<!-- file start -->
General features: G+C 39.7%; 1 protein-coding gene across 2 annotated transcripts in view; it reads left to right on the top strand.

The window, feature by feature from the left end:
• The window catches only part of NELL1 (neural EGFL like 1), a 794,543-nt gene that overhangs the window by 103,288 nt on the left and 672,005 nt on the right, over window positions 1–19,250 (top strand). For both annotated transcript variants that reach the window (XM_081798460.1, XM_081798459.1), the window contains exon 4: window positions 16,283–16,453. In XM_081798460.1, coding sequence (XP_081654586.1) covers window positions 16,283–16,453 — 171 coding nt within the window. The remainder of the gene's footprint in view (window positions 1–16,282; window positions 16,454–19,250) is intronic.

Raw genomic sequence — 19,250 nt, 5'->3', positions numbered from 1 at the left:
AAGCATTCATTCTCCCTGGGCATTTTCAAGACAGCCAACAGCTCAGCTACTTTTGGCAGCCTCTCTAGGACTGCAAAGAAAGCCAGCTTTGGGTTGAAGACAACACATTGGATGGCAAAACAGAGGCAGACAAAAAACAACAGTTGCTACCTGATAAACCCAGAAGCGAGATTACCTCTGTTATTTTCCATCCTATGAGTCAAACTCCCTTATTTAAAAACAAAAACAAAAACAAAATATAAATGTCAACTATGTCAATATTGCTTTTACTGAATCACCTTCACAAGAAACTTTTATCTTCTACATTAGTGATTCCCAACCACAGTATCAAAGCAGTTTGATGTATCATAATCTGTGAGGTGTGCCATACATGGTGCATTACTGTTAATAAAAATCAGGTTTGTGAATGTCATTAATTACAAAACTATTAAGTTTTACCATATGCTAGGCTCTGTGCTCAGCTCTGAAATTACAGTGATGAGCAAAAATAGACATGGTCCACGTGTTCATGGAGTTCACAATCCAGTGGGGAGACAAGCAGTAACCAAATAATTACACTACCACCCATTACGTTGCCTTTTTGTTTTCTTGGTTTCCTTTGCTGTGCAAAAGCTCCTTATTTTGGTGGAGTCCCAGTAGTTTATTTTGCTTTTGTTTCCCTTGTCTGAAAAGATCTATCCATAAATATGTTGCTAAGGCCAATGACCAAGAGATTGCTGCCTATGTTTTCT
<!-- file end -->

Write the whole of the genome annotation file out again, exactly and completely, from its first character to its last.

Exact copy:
General features: G+C 39.7%; 1 protein-coding gene across 2 annotated transcripts in view; it reads left to right on the top strand.

The window, feature by feature from the left end:
• The window catches only part of NELL1 (neural EGFL like 1), a 794,543-nt gene that overhangs the window by 103,288 nt on the left and 672,005 nt on the right, over window positions 1–19,250 (top strand). For both annotated transcript variants that reach the window (XM_081798460.1, XM_081798459.1), the window contains exon 4: window positions 16,283–16,453. In XM_081798460.1, coding sequence (XP_081654586.1) covers window positions 16,283–16,453 — 171 coding nt within the window. The remainder of the gene's footprint in view (window positions 1–16,282; window positions 16,454–19,250) is intronic.

Raw genomic sequence — 19,250 nt, 5'->3', positions numbered from 1 at the left:
AAGCATTCATTCTCCCTGGGCATTTTCAAGACAGCCAACAGCTCAGCTACTTTTGGCAGCCTCTCTAGGACTGCAAAGAAAGCCAGCTTTGGGTTGAAGACAACACATTGGATGGCAAAACAGAGGCAGACAAAAAACAACAGTTGCTACCTGATAAACCCAGAAGCGAGATTACCTCTGTTATTTTCCATCCTATGAGTCAAACTCCCTTATTTAAAAACAAAAACAAAAACAAAATATAAATGTCAACTATGTCAATATTGCTTTTACTGAATCACCTTCACAAGAAACTTTTATCTTCTACATTAGTGATTCCCAACCACAGTATCAAAGCAGTTTGATGTATCATAATCTGTGAGGTGTGCCATACATGGTGCATTACTGTTAATAAAAATCAGGTTTGTGAATGTCATTAATTACAAAACTATTAAGTTTTACCATATGCTAGGCTCTGTGCTCAGCTCTGAAATTACAGTGATGAGCAAAAATAGACATGGTCCACGTGTTCATGGAGTTCACAATCCAGTGGGGAGACAAGCAGTAACCAAATAATTACACTACCACCCATTACGTTGCCTTTTTGTTTTCTTGGTTTCCTTTGCTGTGCAAAAGCTCCTTATTTTGGTGGAGTCCCAGTAGTTTATTTTGCTTTTGTTTCCCTTGTCTGAAAAGATCTATCCATAAATATGTTGCTAAGGCCAATGACCAAGAGATTGCTGCCTATGTTTTCT